Agave parryi Mescal agave, Parry’s agave, Century plant, kwa ni in Hopi Z 5 (with care) – 10
Rosette of thick silver-grey leaves with an inch-long terminal tip of each spine and offshoots, knowns as “pups” emerge near the base, even of young plants. Flowers only once & takes +10 years. In Z 5-6 plant in spring to get established.
Size: 18” x 18-28” Care: sun in well-drained soil. We grow this in Z 5A on the south-facing side of a mound of well-drained soil, with a few large rocks nearby and gravel mulch. Native: mountains of Arizona and New Mexico.
First Americans in the SW traded baked leaves and buds hundreds of years ago. Roasted stalks,baked buds & water mixed & fermented make pulque, further distilled to make mescal or tequila.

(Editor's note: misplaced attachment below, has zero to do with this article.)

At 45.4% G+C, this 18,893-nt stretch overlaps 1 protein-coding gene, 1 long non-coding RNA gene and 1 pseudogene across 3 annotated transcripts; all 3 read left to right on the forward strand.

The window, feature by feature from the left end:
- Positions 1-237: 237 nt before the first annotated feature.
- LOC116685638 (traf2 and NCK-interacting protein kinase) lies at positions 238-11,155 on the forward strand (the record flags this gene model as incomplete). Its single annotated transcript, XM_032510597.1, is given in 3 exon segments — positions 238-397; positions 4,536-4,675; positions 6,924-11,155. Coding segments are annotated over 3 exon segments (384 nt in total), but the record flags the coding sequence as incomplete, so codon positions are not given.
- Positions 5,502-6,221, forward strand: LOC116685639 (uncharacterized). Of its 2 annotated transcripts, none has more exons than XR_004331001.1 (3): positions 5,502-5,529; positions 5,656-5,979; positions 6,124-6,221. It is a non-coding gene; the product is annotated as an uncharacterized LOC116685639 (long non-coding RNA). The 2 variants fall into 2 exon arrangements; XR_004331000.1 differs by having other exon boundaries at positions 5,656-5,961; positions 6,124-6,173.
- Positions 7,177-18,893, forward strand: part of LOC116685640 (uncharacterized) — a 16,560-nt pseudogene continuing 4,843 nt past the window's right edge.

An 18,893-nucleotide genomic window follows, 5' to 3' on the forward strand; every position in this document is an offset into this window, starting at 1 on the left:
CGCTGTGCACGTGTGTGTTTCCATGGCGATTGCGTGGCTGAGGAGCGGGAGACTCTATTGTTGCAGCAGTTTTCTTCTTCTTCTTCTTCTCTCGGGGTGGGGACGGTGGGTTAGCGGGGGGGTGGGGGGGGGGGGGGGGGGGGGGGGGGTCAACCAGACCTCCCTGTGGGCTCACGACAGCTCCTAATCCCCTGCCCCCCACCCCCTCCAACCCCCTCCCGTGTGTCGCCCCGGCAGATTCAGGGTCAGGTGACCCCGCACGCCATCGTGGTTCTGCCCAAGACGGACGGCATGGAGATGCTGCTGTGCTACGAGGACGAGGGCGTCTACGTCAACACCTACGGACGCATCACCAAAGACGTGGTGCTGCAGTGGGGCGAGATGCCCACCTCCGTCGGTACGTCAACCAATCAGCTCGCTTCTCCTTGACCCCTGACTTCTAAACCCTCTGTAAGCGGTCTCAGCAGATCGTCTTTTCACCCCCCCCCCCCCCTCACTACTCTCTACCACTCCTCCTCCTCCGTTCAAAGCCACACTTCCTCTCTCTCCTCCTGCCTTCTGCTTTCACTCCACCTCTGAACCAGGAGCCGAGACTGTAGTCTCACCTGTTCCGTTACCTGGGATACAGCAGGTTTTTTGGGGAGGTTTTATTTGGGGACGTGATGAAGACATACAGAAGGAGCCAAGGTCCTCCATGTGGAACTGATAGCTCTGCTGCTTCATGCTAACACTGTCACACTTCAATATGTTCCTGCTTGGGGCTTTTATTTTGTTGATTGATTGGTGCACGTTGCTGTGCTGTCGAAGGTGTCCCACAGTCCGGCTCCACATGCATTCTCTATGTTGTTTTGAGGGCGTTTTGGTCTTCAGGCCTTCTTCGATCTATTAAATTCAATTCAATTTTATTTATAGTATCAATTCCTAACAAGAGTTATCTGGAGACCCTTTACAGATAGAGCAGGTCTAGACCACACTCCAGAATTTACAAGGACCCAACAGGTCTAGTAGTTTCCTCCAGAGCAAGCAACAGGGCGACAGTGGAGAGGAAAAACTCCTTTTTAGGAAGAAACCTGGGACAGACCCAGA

Passiflora caerulea Blue passion flower Z 6-9
Exotic, large blossoms with an outer ruffle of petals and sepals
Epimedium grandiflorum Barrenwort, Bishop’s hat Z 5-8
White-lavender flowers in May atop wiry stems look like fantastical birds with too many wings, or a four-cornered bishop’s hat. Ornamental heart-shaped leaves and red stems.
Size: 6-12” x 18” slow spreader Care: shade to part shade in well-drained to moist well-drained soil. Once roots established, valuable in dry shade Native: China, Japan & Korea
Its Chinese name is “Yin Yang Ho” meaning “Licentious goat herb, “ because allegedly an aphrodisiac for goats! In China & Japan thought to remedy impotence, liver ailments & all age related maladies. In Western gardens since 1834.